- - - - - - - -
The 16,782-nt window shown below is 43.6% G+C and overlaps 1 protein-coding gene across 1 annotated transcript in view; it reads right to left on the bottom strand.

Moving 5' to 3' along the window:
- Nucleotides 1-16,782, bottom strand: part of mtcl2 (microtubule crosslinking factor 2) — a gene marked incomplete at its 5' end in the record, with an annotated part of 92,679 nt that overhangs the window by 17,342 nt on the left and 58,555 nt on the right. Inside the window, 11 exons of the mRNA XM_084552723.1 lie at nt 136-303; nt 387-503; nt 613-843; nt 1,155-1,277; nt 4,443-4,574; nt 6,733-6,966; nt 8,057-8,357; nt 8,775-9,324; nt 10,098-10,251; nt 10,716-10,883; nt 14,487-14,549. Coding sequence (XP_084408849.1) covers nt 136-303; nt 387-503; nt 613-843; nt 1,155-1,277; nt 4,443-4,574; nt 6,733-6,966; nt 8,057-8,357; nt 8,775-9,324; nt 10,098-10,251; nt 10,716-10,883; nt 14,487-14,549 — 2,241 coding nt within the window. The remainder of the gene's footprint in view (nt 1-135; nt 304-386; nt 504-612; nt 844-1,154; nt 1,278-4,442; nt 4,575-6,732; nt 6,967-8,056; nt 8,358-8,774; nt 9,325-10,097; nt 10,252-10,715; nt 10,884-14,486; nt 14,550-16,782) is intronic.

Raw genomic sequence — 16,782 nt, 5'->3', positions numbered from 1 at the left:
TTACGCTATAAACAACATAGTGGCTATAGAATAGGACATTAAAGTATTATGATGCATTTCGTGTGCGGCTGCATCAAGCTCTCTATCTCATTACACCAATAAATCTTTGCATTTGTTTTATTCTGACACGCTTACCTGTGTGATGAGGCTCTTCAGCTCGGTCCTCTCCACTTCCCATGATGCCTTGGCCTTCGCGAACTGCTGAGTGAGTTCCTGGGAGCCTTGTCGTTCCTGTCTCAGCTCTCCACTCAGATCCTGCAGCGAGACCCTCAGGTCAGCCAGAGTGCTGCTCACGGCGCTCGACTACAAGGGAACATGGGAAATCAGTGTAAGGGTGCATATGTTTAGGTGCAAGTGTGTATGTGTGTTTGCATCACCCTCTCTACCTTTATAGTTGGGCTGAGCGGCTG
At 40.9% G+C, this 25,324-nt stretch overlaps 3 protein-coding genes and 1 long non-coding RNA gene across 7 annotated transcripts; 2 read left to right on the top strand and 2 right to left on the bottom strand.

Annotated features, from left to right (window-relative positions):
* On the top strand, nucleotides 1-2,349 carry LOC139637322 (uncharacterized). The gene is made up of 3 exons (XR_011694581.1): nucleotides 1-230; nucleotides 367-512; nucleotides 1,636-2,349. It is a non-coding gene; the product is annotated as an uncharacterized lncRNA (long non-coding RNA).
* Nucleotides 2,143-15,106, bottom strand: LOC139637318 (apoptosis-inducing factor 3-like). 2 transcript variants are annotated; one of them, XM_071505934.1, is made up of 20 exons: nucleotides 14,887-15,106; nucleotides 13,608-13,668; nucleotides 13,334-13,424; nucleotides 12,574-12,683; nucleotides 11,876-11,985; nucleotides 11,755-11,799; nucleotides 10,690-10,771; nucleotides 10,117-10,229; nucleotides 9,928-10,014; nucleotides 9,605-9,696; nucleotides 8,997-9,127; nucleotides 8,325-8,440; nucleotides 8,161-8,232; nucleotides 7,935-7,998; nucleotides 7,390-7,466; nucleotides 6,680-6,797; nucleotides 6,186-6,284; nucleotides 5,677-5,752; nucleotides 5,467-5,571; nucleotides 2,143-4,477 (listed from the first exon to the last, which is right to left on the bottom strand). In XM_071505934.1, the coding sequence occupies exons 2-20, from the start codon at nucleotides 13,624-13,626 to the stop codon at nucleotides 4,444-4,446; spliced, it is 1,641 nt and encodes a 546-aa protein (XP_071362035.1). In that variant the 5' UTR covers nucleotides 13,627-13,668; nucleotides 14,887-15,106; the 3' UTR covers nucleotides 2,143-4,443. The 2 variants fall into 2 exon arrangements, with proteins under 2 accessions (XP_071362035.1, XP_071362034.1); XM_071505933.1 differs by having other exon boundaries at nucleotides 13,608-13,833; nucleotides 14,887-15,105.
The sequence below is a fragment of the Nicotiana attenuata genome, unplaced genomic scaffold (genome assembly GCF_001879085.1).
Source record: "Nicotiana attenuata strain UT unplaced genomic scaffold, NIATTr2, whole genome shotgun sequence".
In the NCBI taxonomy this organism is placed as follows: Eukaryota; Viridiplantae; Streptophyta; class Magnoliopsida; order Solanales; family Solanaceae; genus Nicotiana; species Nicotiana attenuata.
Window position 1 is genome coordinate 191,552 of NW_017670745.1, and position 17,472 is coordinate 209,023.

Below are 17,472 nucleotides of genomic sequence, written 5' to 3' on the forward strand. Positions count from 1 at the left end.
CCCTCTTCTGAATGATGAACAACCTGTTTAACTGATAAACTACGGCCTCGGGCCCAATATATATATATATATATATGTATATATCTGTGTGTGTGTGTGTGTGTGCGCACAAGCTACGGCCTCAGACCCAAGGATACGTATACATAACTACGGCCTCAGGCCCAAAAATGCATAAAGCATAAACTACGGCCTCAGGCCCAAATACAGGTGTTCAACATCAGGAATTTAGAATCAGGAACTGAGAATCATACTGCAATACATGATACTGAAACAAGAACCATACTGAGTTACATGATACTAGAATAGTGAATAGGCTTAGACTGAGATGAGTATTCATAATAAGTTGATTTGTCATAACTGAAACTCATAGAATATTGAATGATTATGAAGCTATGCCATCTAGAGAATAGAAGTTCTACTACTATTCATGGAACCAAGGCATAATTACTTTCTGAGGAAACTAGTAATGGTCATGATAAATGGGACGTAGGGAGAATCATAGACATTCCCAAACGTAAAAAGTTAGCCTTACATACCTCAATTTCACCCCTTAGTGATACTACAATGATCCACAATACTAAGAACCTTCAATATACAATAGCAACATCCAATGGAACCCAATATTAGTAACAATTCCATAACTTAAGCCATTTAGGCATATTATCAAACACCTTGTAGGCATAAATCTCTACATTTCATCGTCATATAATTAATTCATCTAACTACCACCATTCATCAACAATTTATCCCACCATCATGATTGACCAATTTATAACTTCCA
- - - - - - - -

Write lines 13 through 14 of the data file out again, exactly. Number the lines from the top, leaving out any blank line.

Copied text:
Window position 1 is genome coordinate 191,552 of NW_017670745.1, and position 17,472 is coordinate 209,023.

Below are 17,472 nucleotides of genomic sequence, written 5' to 3' on the forward strand. Positions count from 1 at the left end.